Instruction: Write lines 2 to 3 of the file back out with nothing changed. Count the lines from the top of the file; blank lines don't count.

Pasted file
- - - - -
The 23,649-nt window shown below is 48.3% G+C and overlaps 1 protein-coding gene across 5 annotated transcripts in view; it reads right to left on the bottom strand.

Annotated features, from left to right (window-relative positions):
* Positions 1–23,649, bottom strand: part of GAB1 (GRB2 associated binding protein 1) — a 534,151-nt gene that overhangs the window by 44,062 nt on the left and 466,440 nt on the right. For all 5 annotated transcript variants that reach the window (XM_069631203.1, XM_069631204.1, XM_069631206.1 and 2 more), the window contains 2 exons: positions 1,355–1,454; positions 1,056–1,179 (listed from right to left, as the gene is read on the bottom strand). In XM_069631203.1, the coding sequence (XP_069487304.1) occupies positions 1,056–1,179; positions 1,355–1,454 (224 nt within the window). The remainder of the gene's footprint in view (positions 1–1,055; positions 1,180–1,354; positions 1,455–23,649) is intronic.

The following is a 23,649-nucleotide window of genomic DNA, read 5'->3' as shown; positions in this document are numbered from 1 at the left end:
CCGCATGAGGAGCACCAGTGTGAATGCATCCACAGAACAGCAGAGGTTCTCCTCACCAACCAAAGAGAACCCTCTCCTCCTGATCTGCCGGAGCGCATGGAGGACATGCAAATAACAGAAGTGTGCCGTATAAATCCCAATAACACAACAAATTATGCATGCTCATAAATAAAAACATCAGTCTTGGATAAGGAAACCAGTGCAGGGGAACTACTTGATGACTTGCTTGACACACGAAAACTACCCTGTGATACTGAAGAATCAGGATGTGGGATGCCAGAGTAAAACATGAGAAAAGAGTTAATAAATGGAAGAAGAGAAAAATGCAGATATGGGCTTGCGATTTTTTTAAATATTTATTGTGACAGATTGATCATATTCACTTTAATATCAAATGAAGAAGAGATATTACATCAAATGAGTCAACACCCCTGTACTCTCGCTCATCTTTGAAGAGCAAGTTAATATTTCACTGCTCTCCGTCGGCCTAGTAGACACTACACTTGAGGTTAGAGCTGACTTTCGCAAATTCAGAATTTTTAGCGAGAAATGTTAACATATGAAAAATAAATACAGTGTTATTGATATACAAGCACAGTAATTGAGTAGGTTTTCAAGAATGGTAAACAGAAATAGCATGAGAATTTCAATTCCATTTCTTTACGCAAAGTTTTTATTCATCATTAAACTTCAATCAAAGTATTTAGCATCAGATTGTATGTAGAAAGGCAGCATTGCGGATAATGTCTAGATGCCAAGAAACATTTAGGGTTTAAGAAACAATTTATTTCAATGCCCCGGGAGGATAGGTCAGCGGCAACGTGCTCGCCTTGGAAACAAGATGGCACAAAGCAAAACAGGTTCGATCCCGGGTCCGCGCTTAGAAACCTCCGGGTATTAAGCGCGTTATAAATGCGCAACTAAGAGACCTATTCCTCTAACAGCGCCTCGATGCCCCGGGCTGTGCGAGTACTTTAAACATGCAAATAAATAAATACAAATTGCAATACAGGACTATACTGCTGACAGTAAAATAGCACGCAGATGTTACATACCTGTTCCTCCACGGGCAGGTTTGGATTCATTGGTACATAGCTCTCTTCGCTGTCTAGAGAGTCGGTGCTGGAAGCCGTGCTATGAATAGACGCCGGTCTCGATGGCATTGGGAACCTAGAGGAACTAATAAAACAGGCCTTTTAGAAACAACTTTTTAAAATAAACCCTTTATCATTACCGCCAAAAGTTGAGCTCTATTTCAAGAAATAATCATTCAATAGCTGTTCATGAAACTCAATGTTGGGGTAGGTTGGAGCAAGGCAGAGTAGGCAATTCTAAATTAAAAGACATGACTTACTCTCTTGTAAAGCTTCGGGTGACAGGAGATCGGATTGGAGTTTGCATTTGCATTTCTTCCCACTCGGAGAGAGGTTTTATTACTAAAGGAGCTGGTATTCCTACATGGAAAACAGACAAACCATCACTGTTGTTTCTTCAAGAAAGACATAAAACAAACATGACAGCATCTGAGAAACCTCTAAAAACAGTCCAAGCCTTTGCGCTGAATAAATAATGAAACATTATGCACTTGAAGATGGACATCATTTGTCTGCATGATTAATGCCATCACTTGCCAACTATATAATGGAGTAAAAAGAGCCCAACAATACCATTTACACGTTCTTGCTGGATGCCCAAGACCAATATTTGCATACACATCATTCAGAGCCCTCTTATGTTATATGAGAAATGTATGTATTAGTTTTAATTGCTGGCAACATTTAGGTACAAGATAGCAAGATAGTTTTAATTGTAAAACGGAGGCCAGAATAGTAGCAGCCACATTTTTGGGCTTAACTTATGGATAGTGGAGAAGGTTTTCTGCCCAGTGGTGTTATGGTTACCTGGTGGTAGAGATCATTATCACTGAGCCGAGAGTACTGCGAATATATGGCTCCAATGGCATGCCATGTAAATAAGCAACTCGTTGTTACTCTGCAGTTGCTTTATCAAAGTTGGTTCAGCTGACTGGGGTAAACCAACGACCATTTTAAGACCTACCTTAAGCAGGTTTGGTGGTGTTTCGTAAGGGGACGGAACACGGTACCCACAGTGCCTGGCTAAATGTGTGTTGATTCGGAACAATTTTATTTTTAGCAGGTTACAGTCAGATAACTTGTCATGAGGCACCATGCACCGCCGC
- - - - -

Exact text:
Annotated features, from left to right (window-relative positions):
* Positions 1–23,649, bottom strand: part of GAB1 (GRB2 associated binding protein 1) — a 534,151-nt gene that overhangs the window by 44,062 nt on the left and 466,440 nt on the right. For all 5 annotated transcript variants that reach the window (XM_069631203.1, XM_069631204.1, XM_069631206.1 and 2 more), the window contains 2 exons: positions 1,355–1,454; positions 1,056–1,179 (listed from right to left, as the gene is read on the bottom strand). In XM_069631203.1, the coding sequence (XP_069487304.1) occupies positions 1,056–1,179; positions 1,355–1,454 (224 nt within the window). The remainder of the gene's footprint in view (positions 1–1,055; positions 1,180–1,354; positions 1,455–23,649) is intronic.